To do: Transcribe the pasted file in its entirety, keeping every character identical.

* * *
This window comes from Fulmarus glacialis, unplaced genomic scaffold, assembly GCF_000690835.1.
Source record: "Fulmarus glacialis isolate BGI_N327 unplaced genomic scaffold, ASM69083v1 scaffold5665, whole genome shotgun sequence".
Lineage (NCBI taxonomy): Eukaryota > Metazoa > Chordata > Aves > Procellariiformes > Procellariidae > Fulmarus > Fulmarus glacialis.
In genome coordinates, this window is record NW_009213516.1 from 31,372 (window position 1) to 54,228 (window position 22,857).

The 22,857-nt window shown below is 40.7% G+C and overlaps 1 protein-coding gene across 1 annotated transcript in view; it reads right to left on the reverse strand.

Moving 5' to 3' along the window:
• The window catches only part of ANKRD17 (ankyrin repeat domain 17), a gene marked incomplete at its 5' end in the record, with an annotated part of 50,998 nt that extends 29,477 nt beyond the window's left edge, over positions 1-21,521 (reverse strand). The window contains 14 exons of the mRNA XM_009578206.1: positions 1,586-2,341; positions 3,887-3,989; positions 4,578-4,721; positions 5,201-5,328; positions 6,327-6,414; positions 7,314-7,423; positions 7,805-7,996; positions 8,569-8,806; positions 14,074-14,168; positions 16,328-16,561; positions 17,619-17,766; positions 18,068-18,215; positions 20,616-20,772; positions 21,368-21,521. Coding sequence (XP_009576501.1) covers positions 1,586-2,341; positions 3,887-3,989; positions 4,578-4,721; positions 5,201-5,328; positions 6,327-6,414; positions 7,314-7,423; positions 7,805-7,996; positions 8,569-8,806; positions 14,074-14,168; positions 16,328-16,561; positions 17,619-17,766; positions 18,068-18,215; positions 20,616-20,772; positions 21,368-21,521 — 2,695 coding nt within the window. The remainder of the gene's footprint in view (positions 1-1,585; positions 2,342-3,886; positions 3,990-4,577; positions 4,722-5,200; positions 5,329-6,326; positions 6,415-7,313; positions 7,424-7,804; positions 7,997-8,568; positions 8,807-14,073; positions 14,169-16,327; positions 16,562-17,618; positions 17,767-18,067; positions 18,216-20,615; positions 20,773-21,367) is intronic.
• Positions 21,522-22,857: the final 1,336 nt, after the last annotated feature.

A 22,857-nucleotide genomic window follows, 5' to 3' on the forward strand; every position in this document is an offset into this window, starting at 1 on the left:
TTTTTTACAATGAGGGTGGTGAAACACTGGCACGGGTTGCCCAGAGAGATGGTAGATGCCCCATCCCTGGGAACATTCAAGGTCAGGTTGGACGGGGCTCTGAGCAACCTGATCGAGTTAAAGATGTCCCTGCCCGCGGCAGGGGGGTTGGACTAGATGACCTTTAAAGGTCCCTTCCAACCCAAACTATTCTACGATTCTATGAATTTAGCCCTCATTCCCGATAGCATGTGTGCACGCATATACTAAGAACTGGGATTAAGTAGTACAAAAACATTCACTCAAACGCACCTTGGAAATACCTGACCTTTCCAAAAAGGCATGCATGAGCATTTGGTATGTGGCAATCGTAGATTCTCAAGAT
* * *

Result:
This window comes from Fulmarus glacialis, unplaced genomic scaffold, assembly GCF_000690835.1.
Source record: "Fulmarus glacialis isolate BGI_N327 unplaced genomic scaffold, ASM69083v1 scaffold5665, whole genome shotgun sequence".
Lineage (NCBI taxonomy): Eukaryota > Metazoa > Chordata > Aves > Procellariiformes > Procellariidae > Fulmarus > Fulmarus glacialis.
In genome coordinates, this window is record NW_009213516.1 from 31,372 (window position 1) to 54,228 (window position 22,857).

The 22,857-nt window shown below is 40.7% G+C and overlaps 1 protein-coding gene across 1 annotated transcript in view; it reads right to left on the reverse strand.

Moving 5' to 3' along the window:
• The window catches only part of ANKRD17 (ankyrin repeat domain 17), a gene marked incomplete at its 5' end in the record, with an annotated part of 50,998 nt that extends 29,477 nt beyond the window's left edge, over positions 1-21,521 (reverse strand). The window contains 14 exons of the mRNA XM_009578206.1: positions 1,586-2,341; positions 3,887-3,989; positions 4,578-4,721; positions 5,201-5,328; positions 6,327-6,414; positions 7,314-7,423; positions 7,805-7,996; positions 8,569-8,806; positions 14,074-14,168; positions 16,328-16,561; positions 17,619-17,766; positions 18,068-18,215; positions 20,616-20,772; positions 21,368-21,521. Coding sequence (XP_009576501.1) covers positions 1,586-2,341; positions 3,887-3,989; positions 4,578-4,721; positions 5,201-5,328; positions 6,327-6,414; positions 7,314-7,423; positions 7,805-7,996; positions 8,569-8,806; positions 14,074-14,168; positions 16,328-16,561; positions 17,619-17,766; positions 18,068-18,215; positions 20,616-20,772; positions 21,368-21,521 — 2,695 coding nt within the window. The remainder of the gene's footprint in view (positions 1-1,585; positions 2,342-3,886; positions 3,990-4,577; positions 4,722-5,200; positions 5,329-6,326; positions 6,415-7,313; positions 7,424-7,804; positions 7,997-8,568; positions 8,807-14,073; positions 14,169-16,327; positions 16,562-17,618; positions 17,767-18,067; positions 18,216-20,615; positions 20,773-21,367) is intronic.
• Positions 21,522-22,857: the final 1,336 nt, after the last annotated feature.

A 22,857-nucleotide genomic window follows, 5' to 3' on the forward strand; every position in this document is an offset into this window, starting at 1 on the left:
TTTTTTACAATGAGGGTGGTGAAACACTGGCACGGGTTGCCCAGAGAGATGGTAGATGCCCCATCCCTGGGAACATTCAAGGTCAGGTTGGACGGGGCTCTGAGCAACCTGATCGAGTTAAAGATGTCCCTGCCCGCGGCAGGGGGGTTGGACTAGATGACCTTTAAAGGTCCCTTCCAACCCAAACTATTCTACGATTCTATGAATTTAGCCCTCATTCCCGATAGCATGTGTGCACGCATATACTAAGAACTGGGATTAAGTAGTACAAAAACATTCACTCAAACGCACCTTGGAAATACCTGACCTTTCCAAAAAGGCATGCATGAGCATTTGGTATGTGGCAATCGTAGATTCTCAAGAT